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  1. Visual Arts

Museums preserve pinball for the ages

Caleb Hausman, of Tarpon Springs, left, and Bence Shockey, of Palm Harbor, play the coin-op Track and Field on Thursday (6/16/16) at Replay Amusement Museum, 119 Tarpon Ave. in Tarpon Springs.
Published Jun. 22, 2016

Whether you are a pinball wizard or mere gaming mortal, you can relive the days of your misspent youth at two Tarpon Springs museums.

•The Replay Amusement Museum, 119 E Tarpon Ave. in Tarpon Springs

Here, a historic district storefront has been converted into a gallery filled with more than 100 vintage pinball machines and arcade games like Old Chicago, Twilight Zone, Funhouse and Ms. Pac-Man.

Leave your pocket change at home. These former quarter-eaters are now set to free play. There is a play-all-day admission of $13 for adults and $7 for children 7 to 12 years. Children 6 and under are free with a paying adult.

Without a doubt, the machines of yesteryear have an allure to them that no smartphone app or home gaming system does. Their blinking multicolor lights, fantasy artwork, and sounds of dings, beeps and musical flourishes beckon you to put the silver balls in play.

The collection includes the newly released Ghostbusters pinball machine and Atari's Hercules, "the biggest pinball machine ever made," according to owner, Brian Cheaney, 37.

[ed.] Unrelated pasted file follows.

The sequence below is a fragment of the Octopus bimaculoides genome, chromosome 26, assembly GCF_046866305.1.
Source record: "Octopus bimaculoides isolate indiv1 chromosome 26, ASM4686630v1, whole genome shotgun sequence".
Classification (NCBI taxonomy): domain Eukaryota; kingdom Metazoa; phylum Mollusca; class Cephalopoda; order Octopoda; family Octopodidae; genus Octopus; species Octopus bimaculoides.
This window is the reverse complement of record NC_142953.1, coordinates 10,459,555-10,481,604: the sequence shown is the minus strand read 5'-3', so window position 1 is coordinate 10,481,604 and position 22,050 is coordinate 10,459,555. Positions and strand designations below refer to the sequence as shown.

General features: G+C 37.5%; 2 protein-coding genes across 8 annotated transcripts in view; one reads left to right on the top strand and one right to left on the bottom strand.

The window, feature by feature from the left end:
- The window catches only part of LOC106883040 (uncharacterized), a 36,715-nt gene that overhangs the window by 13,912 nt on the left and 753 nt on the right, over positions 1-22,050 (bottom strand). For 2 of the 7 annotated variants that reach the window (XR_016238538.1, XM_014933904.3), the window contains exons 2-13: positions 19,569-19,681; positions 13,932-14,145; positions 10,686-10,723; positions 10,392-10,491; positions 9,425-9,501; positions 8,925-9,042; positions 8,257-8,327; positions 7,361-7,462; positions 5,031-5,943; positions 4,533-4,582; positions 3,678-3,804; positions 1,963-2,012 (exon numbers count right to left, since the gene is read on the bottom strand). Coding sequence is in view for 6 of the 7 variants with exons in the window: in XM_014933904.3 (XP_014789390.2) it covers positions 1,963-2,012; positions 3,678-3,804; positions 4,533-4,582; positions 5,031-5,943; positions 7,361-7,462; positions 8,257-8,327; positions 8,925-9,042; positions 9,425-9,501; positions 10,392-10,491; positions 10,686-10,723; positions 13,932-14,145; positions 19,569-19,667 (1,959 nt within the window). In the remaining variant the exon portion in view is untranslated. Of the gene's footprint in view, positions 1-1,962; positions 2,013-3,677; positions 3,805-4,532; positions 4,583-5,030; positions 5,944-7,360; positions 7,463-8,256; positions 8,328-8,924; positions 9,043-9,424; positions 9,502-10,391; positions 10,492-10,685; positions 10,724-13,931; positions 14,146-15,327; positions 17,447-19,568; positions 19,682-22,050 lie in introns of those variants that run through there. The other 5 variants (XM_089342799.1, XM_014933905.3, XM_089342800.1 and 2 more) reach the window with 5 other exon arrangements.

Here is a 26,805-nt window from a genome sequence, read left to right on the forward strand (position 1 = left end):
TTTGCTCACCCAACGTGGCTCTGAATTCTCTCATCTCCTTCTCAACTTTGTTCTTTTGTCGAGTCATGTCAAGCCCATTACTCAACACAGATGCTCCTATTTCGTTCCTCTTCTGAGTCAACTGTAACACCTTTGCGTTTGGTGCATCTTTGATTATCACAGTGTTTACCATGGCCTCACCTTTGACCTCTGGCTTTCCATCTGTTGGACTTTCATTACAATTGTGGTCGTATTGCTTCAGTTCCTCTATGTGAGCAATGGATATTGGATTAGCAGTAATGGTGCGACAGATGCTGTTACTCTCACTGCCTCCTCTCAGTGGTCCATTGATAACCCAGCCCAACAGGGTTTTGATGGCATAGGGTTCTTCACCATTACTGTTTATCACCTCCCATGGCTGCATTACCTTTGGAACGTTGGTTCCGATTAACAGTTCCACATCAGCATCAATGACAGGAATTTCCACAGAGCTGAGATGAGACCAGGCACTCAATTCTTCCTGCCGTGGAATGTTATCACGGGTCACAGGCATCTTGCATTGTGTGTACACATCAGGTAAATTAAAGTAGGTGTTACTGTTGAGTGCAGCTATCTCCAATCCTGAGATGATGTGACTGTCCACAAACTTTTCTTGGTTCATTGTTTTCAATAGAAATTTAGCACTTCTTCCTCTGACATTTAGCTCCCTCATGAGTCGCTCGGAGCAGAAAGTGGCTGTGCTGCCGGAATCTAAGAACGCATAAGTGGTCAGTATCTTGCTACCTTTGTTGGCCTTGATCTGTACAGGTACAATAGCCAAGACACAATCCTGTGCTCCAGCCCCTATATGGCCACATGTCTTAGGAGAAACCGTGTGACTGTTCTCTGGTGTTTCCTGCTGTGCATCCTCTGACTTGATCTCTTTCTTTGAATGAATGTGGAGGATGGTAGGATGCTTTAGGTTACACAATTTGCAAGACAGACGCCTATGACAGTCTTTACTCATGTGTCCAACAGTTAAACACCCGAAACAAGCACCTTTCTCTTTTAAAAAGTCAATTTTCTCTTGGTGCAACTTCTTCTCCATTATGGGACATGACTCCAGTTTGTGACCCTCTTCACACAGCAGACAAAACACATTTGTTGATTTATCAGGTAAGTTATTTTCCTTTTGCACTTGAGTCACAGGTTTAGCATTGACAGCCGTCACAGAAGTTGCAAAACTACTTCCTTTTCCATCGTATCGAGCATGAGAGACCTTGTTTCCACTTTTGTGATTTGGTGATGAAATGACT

Cheaney and his wife, Becky, own SonicPrint, a printing company with offices in Tarpon Springs and Tampa. He credits the success of his print business for allowing them to amass these machines, which typically cost thousands each.

After they filled up their home, and the homes of friends and family with their growing collection, they decided the next best step was to create their own museum. Replay opened in October 2014.

"These machines don't really exist in the wild anymore," he said. "We wanted to have a place where people can come and remember the thrill of these games and to preserve them for future generations."

Once ubiquitous in bars and bowling alleys across the nation, pinball and arcade games more or less went silent in the 1990s with the arrival of home-based video games. Along the way, many eventually ended up in landfills or in the hands of private collectors.

Now, just like vinyl records, the machines are making a multigenerational comeback with nostalgic grandparents and parents anxious to show the younger generation just what it was like to pull a plunger and whack a pinball. Museums like the Cheaneys' are starting to pop up all over the U.S.

"Games are such an integral part of our lives," Cheaney said. "It's nice to show kids where it all started."

•Youth Gone Wild: The History and Art of Pinball, an exhibit at the Leepa-Rattner Museum of Art

In the mid-20th century arcade games were considered corruptive tools that robbed youth of their coins and innocence. Across the nation, politicians and police banned, confiscated and destroyed them.

Learn more about the prohibition period and the arcade era (1970s to 1990s) at this companion exhibit on display through Sept. 18 at the Leepa-Rattner Museum of Art. Teaming up with the Replay Amusement Museum, the LRMA offers a look at the history and artwork behind the games.

The display includes a 1931, coin-operated Baffle Ball game by Gottlieb and Co., which helped launch the pinball industry. There are some working pinball machines in the Interactive Gallery that patrons are free to play, including the best-selling pinball machine of all time, the Addams Family.

Reach Terri Bryce Reeves at treeves@tampabay.rr.com.

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